Sean Snyder 2012

Sean Snyder (right) speaks to his father, then-Kansas State head football coach Bill Snyder, during a game in 2012. The younger Snyder is entering his first season as Southern California's special teams coordinator.

Sean Snyder, who worked in a variety of roles in Kansas State’s athletics department and football program between 1994 and 2019, spoke to The Mercury Tuesday afternoon, in his first extended interview in the 14 months since his father’s retirement as the Wildcats’ head football coach.

Included below are some of the topics the younger Snyder, now Southern California’s special teams coordinator, addressed during the interview.

Q: What have the past few weeks been like since joining USC’s coaching staff?

A: “It’s been busy, exciting. (Head) Coach (Clay) Helton is a tremendous person and really everything out here has been phenomenal. All the people have been great. The players have been great. So it’s been a whirlwind.”

Q: Did you know Helton or anyone else on his staff prior to taking the job?

A: “I’ve coached against (defensive coordinator) Coach (Todd) Orlando and (safeties) Coach (Craig) Naivar. They were at Texas, so we crossed paths there.”

Q: What’s been the biggest adjustment so far between Manhattan and Los Angeles?

A: “To me, it’s like anybody: There’s a lot of people here. The overall traffic — not just car traffic, but just traffic of people — takes a little getting used to. Overall, everybody has been great. There hasn’t really been anything that’s been alarmingly shocking. I’ve been out here before and visited, so it’s not like it was completely foreign to (me in terms of) what I was walking into. At the end of the day, it’s just getting used to the time — it takes me a little bit longer than 10 minutes to get to work. It’s not anything that’s earth shattering. I will say that the one that everybody talks about (is true): The weather doesn’t change. It’s pretty darn nice.”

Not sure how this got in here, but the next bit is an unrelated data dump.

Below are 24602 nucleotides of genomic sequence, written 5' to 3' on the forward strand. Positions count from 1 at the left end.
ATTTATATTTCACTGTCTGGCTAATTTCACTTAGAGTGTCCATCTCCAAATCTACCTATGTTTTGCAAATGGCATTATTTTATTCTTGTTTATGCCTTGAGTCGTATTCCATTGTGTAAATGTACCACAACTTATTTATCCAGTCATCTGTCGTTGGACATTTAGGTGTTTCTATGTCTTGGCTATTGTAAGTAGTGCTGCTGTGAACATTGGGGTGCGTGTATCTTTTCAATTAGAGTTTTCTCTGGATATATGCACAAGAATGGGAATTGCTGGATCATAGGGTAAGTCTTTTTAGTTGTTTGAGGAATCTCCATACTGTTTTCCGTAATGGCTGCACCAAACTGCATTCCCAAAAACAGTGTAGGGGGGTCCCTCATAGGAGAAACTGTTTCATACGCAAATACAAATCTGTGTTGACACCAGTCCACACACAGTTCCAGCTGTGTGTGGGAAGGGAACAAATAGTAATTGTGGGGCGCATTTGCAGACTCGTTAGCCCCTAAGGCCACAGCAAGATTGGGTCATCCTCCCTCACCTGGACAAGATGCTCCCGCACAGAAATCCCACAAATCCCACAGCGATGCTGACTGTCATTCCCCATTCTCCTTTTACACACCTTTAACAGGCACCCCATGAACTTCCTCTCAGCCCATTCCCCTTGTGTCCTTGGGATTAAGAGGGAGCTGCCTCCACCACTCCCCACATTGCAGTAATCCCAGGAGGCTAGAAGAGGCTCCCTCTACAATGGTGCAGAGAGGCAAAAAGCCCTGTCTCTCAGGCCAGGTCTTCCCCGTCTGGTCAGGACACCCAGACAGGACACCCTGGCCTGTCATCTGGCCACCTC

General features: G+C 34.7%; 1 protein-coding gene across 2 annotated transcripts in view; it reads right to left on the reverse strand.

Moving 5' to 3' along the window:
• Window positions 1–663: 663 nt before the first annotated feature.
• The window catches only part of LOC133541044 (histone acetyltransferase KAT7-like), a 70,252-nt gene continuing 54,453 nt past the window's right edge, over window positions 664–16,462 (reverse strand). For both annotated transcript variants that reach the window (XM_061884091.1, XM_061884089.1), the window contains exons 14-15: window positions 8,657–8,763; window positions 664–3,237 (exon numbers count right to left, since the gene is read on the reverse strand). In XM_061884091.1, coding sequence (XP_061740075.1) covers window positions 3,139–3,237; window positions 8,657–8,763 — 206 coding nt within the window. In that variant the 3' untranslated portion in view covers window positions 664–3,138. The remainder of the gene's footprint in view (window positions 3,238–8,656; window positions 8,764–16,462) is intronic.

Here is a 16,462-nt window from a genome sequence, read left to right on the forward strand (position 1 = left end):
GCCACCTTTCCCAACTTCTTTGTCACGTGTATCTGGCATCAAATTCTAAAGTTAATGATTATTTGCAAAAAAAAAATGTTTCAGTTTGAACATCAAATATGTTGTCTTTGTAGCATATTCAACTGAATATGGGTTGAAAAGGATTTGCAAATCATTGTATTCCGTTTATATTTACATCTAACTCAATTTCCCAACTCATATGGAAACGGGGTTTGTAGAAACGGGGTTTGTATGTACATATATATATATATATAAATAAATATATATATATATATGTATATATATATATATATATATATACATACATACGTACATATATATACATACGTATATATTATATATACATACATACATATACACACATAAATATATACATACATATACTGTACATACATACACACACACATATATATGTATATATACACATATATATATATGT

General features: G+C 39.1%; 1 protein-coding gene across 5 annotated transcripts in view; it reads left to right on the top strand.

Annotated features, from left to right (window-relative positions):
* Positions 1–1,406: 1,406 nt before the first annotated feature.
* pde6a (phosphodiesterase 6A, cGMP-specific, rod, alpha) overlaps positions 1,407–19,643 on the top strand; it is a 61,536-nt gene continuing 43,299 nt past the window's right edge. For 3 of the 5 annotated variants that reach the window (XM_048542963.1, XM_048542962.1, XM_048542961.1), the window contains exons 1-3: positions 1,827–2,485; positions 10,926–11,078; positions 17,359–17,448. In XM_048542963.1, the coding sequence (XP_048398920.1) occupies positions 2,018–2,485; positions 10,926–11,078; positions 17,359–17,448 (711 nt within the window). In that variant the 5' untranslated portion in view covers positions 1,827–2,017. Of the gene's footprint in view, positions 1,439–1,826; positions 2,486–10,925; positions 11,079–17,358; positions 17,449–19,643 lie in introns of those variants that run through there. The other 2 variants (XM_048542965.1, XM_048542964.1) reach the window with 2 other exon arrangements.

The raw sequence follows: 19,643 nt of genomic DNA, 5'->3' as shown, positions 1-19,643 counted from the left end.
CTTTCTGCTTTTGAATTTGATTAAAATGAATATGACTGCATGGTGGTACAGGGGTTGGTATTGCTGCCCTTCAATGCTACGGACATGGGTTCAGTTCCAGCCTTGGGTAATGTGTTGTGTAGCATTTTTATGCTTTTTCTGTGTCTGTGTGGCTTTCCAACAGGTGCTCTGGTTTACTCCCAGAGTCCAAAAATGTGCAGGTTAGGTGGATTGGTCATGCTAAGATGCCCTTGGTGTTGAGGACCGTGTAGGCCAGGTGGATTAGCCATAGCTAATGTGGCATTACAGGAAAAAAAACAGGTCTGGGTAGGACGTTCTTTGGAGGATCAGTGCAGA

Q: How difficult is the distance factor after being a Manhattan resident for the better part of three decades?

A: “Obviously, we’re a long ways away from our family, but the one thing about this place is they can’t wait to get out here and come see us. So I think we’ll get them out here quite a bit.”

Q: How much does it mean to you that you’re now working at the school where your father began his college coaching career as a graduate assistant in 1966?

A: “It’s an interesting one. I don’t remember my year out here. I was about 6 or 7 (years old) when we wound up moving to Austin College in Texas. But the few pictures that I’ve seen from my time here as a young kid to when we left and now to full-circle back toward the back end of my career and to be out here where he initially started, it’s a pretty cool deal. Obviously, I spent my career underneath dad, which has been tremendous. I wouldn’t change anything I’ve ever done. So to be out here and to circle through a program where he started, it’s pretty awesome.”

Q: How much do you remember about the K-State/USC matchups in 2001 and 2002?

A: “I remember those a little bit. They were good matchups and they were good games.”

Q: You held a plethora of punting-related records at K-State long after your playing career ended. How much does keeping records mean to you, especially after Devin Anctil broke your single-season punting average mark last fall?

A: “Every year I’ve coached punters and kickers, I coached them to break records. That’s the objective. Devin is a wonderful punter. He’s a great person. The way I look at it is, if somebody is going to break my records, I want to be the guy coaching them. So to me, that was an honor for Devin to break the record. I hope, as time goes, that I’m able to coach more guys to do that here at USC. We’ll see.”

Q: What is Anctil like as a player and a person?

A: “Oh shoot, (he’s right) at the top. I’ve been so blessed there at K-State with the punters and the kickers and snappers and return guys I’ve worked with. All of the guys’ positions across the board. The Brock Montys and other guys throughout the course of time. I’ve been extremely blessed. I couldn’t rank them 1 to 100, because they’ve all been great. It’s just been wonderful with the group of guys who have been through there. There’s been a bunch of them every year who have taken ownership in special teams and given their all. And in turn, I’ve tried to do the same thing for them. So I still stay in contact with a bunch of them as they leave and as time goes on down the road.”

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